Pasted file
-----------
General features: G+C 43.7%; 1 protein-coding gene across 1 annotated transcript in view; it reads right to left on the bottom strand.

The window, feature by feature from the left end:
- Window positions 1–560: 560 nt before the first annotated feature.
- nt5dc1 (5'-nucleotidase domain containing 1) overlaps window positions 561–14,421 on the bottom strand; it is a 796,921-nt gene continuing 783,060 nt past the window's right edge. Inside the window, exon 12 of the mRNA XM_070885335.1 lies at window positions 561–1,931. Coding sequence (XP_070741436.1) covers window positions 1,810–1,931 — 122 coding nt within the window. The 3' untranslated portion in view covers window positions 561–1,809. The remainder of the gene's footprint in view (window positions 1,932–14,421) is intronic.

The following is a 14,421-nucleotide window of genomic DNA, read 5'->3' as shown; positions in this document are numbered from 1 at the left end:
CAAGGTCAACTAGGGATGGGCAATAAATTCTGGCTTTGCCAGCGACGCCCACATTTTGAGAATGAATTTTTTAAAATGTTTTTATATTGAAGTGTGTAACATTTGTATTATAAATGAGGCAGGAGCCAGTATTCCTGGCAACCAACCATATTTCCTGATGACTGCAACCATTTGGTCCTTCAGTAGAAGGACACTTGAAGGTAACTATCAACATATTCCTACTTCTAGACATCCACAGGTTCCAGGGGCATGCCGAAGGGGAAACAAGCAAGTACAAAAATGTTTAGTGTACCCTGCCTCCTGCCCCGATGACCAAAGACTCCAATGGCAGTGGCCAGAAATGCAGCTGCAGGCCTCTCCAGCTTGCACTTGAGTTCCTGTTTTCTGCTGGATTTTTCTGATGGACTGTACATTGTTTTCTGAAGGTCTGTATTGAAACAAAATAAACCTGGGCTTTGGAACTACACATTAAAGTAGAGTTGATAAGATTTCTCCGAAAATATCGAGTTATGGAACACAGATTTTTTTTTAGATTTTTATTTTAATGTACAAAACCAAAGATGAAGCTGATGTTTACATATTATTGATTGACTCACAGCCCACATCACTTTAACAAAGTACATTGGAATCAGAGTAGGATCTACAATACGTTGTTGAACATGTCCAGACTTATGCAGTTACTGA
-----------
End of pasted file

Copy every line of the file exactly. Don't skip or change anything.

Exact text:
General features: G+C 43.7%; 1 protein-coding gene across 1 annotated transcript in view; it reads right to left on the bottom strand.

The window, feature by feature from the left end:
- Window positions 1–560: 560 nt before the first annotated feature.
- nt5dc1 (5'-nucleotidase domain containing 1) overlaps window positions 561–14,421 on the bottom strand; it is a 796,921-nt gene continuing 783,060 nt past the window's right edge. Inside the window, exon 12 of the mRNA XM_070885335.1 lies at window positions 561–1,931. Coding sequence (XP_070741436.1) covers window positions 1,810–1,931 — 122 coding nt within the window. The 3' untranslated portion in view covers window positions 561–1,809. The remainder of the gene's footprint in view (window positions 1,932–14,421) is intronic.

The following is a 14,421-nucleotide window of genomic DNA, read 5'->3' as shown; positions in this document are numbered from 1 at the left end:
CAAGGTCAACTAGGGATGGGCAATAAATTCTGGCTTTGCCAGCGACGCCCACATTTTGAGAATGAATTTTTTAAAATGTTTTTATATTGAAGTGTGTAACATTTGTATTATAAATGAGGCAGGAGCCAGTATTCCTGGCAACCAACCATATTTCCTGATGACTGCAACCATTTGGTCCTTCAGTAGAAGGACACTTGAAGGTAACTATCAACATATTCCTACTTCTAGACATCCACAGGTTCCAGGGGCATGCCGAAGGGGAAACAAGCAAGTACAAAAATGTTTAGTGTACCCTGCCTCCTGCCCCGATGACCAAAGACTCCAATGGCAGTGGCCAGAAATGCAGCTGCAGGCCTCTCCAGCTTGCACTTGAGTTCCTGTTTTCTGCTGGATTTTTCTGATGGACTGTACATTGTTTTCTGAAGGTCTGTATTGAAACAAAATAAACCTGGGCTTTGGAACTACACATTAAAGTAGAGTTGATAAGATTTCTCCGAAAATATCGAGTTATGGAACACAGATTTTTTTTTAGATTTTTATTTTAATGTACAAAACCAAAGATGAAGCTGATGTTTACATATTATTGATTGACTCACAGCCCACATCACTTTAACAAAGTACATTGGAATCAGAGTAGGATCTACAATACGTTGTTGAACATGTCCAGACTTATGCAGTTACTGA